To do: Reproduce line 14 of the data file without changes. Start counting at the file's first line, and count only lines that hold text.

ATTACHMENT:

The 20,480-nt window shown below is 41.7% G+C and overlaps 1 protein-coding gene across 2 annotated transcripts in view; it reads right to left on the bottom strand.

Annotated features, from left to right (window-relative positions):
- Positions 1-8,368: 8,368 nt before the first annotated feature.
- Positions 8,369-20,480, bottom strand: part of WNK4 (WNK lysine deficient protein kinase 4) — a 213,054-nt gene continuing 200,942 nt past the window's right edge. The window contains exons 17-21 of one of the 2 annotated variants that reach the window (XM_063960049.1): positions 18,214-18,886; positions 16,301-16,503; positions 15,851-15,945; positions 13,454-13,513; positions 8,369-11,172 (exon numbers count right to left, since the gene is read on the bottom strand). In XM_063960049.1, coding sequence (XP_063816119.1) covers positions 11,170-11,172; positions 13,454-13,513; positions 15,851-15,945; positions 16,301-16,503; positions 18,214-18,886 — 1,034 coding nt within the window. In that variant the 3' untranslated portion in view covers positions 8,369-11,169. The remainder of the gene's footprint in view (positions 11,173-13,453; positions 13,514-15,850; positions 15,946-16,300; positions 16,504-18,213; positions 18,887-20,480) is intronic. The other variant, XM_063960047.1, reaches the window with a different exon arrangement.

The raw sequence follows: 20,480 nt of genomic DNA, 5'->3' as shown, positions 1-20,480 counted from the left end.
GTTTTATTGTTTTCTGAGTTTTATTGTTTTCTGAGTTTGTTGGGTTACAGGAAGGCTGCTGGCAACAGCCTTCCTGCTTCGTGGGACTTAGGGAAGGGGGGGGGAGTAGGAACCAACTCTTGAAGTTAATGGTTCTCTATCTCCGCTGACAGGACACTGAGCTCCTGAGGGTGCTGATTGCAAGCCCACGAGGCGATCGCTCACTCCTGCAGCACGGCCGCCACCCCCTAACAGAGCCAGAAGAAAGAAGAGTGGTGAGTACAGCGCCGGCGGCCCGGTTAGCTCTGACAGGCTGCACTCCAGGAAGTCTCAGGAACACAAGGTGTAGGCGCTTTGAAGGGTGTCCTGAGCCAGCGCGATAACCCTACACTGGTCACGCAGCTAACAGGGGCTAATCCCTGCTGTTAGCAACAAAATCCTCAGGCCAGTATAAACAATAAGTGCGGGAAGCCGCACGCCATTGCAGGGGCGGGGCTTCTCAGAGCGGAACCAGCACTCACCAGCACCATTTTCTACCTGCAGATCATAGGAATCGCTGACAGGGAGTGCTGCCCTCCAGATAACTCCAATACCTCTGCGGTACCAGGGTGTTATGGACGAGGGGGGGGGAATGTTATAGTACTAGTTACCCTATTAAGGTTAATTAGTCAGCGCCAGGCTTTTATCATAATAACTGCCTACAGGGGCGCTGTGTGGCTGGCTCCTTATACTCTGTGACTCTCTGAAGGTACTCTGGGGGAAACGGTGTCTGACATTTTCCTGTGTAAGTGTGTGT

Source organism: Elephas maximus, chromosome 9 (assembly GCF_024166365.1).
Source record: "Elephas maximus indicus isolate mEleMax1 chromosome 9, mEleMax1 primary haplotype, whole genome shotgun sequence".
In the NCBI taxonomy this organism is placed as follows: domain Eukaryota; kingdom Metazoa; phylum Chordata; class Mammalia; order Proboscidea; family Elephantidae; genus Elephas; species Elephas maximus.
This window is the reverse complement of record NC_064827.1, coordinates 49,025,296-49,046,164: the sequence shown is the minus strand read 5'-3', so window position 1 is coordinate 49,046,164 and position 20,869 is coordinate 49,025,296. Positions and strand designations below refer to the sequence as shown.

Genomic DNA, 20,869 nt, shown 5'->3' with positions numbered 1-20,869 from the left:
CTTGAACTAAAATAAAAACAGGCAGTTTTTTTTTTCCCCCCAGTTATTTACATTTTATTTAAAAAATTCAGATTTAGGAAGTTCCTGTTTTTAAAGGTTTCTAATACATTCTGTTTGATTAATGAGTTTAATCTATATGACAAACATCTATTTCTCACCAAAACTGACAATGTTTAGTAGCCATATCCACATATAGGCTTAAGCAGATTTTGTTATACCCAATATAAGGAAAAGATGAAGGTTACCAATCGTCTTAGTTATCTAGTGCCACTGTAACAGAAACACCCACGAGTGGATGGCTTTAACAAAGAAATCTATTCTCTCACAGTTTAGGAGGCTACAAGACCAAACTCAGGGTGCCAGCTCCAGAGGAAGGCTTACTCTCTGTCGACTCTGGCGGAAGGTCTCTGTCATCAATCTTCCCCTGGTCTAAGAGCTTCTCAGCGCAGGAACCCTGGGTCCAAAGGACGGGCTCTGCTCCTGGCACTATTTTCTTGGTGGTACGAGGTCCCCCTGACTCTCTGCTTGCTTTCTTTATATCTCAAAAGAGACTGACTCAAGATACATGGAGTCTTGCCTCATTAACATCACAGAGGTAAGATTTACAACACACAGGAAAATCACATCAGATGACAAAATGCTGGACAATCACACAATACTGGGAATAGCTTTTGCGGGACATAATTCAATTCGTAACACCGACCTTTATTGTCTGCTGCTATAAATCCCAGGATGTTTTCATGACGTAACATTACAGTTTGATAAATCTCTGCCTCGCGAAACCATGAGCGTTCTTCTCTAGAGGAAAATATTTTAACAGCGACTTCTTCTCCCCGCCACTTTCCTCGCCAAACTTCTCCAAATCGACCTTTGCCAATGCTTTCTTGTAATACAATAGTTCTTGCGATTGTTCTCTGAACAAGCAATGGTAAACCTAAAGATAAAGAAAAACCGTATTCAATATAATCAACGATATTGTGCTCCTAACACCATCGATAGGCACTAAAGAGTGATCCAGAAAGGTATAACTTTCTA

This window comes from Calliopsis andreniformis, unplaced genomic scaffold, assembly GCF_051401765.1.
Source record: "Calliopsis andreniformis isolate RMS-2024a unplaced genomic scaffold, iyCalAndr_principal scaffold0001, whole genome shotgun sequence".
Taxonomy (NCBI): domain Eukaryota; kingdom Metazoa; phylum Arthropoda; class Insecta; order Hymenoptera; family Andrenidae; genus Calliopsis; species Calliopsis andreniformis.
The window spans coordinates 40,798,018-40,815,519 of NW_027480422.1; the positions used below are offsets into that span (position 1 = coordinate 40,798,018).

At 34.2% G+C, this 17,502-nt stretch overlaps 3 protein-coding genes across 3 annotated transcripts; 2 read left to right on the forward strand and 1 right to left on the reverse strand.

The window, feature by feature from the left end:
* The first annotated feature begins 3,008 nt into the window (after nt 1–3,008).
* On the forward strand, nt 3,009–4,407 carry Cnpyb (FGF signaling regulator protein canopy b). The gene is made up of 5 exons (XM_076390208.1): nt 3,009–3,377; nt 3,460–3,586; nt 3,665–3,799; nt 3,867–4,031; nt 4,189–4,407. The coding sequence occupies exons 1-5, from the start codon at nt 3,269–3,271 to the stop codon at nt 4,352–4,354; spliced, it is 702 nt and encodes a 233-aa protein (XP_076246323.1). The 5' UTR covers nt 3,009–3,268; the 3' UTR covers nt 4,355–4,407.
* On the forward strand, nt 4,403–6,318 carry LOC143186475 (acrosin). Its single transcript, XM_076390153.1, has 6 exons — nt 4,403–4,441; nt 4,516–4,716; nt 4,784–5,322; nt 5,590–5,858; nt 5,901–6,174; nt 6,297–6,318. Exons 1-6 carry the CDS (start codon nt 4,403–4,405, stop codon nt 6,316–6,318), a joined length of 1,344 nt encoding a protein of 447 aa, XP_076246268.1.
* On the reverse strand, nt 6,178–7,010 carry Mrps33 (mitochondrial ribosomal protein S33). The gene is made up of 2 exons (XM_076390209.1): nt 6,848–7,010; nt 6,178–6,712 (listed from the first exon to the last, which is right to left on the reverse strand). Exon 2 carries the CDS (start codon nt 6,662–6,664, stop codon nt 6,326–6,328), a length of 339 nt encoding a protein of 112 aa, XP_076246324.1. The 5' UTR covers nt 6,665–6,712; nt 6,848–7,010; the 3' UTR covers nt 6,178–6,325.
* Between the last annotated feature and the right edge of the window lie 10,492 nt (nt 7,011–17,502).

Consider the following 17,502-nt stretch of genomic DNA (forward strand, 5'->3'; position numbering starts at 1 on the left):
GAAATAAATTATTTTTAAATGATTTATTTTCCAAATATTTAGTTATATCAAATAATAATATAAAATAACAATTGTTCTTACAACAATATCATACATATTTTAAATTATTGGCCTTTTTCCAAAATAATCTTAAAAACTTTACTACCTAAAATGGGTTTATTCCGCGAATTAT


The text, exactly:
Source record: "Calliopsis andreniformis isolate RMS-2024a unplaced genomic scaffold, iyCalAndr_principal scaffold0001, whole genome shotgun sequence".